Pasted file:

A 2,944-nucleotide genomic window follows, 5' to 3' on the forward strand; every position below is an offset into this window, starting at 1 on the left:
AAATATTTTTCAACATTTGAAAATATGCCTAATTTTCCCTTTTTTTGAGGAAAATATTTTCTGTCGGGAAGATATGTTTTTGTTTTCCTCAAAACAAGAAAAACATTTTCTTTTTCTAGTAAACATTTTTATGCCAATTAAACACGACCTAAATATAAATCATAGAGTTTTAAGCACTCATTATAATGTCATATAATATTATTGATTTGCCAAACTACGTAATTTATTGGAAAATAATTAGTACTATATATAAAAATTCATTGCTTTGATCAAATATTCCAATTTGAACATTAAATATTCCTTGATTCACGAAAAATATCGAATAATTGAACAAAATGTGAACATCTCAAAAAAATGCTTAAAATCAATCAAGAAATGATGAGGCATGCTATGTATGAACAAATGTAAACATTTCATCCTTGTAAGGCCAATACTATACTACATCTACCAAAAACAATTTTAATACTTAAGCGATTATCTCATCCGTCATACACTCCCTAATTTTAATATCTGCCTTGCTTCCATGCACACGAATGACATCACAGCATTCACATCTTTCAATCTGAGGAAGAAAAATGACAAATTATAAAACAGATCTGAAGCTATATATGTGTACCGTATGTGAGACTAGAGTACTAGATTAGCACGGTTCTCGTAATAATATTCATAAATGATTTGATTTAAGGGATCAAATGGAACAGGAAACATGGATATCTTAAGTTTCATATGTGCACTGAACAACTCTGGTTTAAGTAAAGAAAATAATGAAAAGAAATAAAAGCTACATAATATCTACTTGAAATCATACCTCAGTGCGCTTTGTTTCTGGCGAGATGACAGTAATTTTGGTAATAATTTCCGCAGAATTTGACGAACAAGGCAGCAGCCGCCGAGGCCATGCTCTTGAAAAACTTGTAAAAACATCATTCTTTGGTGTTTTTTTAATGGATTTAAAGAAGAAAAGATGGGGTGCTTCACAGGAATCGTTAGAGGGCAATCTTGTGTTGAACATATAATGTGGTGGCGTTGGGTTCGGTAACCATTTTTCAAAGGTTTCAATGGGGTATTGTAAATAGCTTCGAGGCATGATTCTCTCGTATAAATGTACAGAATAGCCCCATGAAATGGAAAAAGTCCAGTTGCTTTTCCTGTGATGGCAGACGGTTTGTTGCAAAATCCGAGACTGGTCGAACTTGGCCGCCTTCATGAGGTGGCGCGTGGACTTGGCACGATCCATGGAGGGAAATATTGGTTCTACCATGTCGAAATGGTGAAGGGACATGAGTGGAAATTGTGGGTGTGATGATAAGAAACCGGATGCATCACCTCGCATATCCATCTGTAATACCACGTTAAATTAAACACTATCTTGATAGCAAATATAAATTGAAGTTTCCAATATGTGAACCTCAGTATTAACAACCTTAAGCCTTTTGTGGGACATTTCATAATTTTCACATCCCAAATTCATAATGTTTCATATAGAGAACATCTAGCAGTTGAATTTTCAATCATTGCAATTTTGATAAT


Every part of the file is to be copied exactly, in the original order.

A 2,944-nucleotide genomic window follows, 5' to 3' on the forward strand; every position below is an offset into this window, starting at 1 on the left:
AAATATTTTTCAACATTTGAAAATATGCCTAATTTTCCCTTTTTTTGAGGAAAATATTTTCTGTCGGGAAGATATGTTTTTGTTTTCCTCAAAACAAGAAAAACATTTTCTTTTTCTAGTAAACATTTTTATGCCAATTAAACACGACCTAAATATAAATCATAGAGTTTTAAGCACTCATTATAATGTCATATAATATTATTGATTTGCCAAACTACGTAATTTATTGGAAAATAATTAGTACTATATATAAAAATTCATTGCTTTGATCAAATATTCCAATTTGAACATTAAATATTCCTTGATTCACGAAAAATATCGAATAATTGAACAAAATGTGAACATCTCAAAAAAATGCTTAAAATCAATCAAGAAATGATGAGGCATGCTATGTATGAACAAATGTAAACATTTCATCCTTGTAAGGCCAATACTATACTACATCTACCAAAAACAATTTTAATACTTAAGCGATTATCTCATCCGTCATACACTCCCTAATTTTAATATCTGCCTTGCTTCCATGCACACGAATGACATCACAGCATTCACATCTTTCAATCTGAGGAAGAAAAATGACAAATTATAAAACAGATCTGAAGCTATATATGTGTACCGTATGTGAGACTAGAGTACTAGATTAGCACGGTTCTCGTAATAATATTCATAAATGATTTGATTTAAGGGATCAAATGGAACAGGAAACATGGATATCTTAAGTTTCATATGTGCACTGAACAACTCTGGTTTAAGTAAAGAAAATAATGAAAAGAAATAAAAGCTACATAATATCTACTTGAAATCATACCTCAGTGCGCTTTGTTTCTGGCGAGATGACAGTAATTTTGGTAATAATTTCCGCAGAATTTGACGAACAAGGCAGCAGCCGCCGAGGCCATGCTCTTGAAAAACTTGTAAAAACATCATTCTTTGGTGTTTTTTTAATGGATTTAAAGAAGAAAAGATGGGGTGCTTCACAGGAATCGTTAGAGGGCAATCTTGTGTTGAACATATAATGTGGTGGCGTTGGGTTCGGTAACCATTTTTCAAAGGTTTCAATGGGGTATTGTAAATAGCTTCGAGGCATGATTCTCTCGTATAAATGTACAGAATAGCCCCATGAAATGGAAAAAGTCCAGTTGCTTTTCCTGTGATGGCAGACGGTTTGTTGCAAAATCCGAGACTGGTCGAACTTGGCCGCCTTCATGAGGTGGCGCGTGGACTTGGCACGATCCATGGAGGGAAATATTGGTTCTACCATGTCGAAATGGTGAAGGGACATGAGTGGAAATTGTGGGTGTGATGATAAGAAACCGGATGCATCACCTCGCATATCCATCTGTAATACCACGTTAAATTAAACACTATCTTGATAGCAAATATAAATTGAAGTTTCCAATATGTGAACCTCAGTATTAACAACCTTAAGCCTTTTGTGGGACATTTCATAATTTTCACATCCCAAATTCATAATGTTTCATATAGAGAACATCTAGCAGTTGAATTTTCAATCATTGCAATTTTGATAAT